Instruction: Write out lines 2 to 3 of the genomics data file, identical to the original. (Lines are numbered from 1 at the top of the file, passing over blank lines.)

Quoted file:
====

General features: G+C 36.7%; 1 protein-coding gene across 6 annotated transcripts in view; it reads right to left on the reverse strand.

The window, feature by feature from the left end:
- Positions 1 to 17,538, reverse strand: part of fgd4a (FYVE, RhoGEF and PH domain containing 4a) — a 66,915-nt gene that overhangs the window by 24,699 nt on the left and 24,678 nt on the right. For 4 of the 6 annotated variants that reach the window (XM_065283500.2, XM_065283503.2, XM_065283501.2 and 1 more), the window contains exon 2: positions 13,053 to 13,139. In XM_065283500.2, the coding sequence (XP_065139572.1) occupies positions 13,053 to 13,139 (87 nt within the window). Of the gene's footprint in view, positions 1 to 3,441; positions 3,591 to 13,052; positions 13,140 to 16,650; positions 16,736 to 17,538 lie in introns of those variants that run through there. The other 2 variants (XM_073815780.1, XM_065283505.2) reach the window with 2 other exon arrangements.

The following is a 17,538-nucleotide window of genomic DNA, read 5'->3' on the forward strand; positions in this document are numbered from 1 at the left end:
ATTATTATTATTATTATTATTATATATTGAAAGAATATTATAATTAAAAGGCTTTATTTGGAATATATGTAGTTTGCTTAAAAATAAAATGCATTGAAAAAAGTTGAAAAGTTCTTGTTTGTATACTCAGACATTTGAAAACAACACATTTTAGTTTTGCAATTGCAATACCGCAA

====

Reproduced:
The window, feature by feature from the left end:
- Positions 1 to 17,538, reverse strand: part of fgd4a (FYVE, RhoGEF and PH domain containing 4a) — a 66,915-nt gene that overhangs the window by 24,699 nt on the left and 24,678 nt on the right. For 4 of the 6 annotated variants that reach the window (XM_065283500.2, XM_065283503.2, XM_065283501.2 and 1 more), the window contains exon 2: positions 13,053 to 13,139. In XM_065283500.2, the coding sequence (XP_065139572.1) occupies positions 13,053 to 13,139 (87 nt within the window). Of the gene's footprint in view, positions 1 to 3,441; positions 3,591 to 13,052; positions 13,140 to 16,650; positions 16,736 to 17,538 lie in introns of those variants that run through there. The other 2 variants (XM_073815780.1, XM_065283505.2) reach the window with 2 other exon arrangements.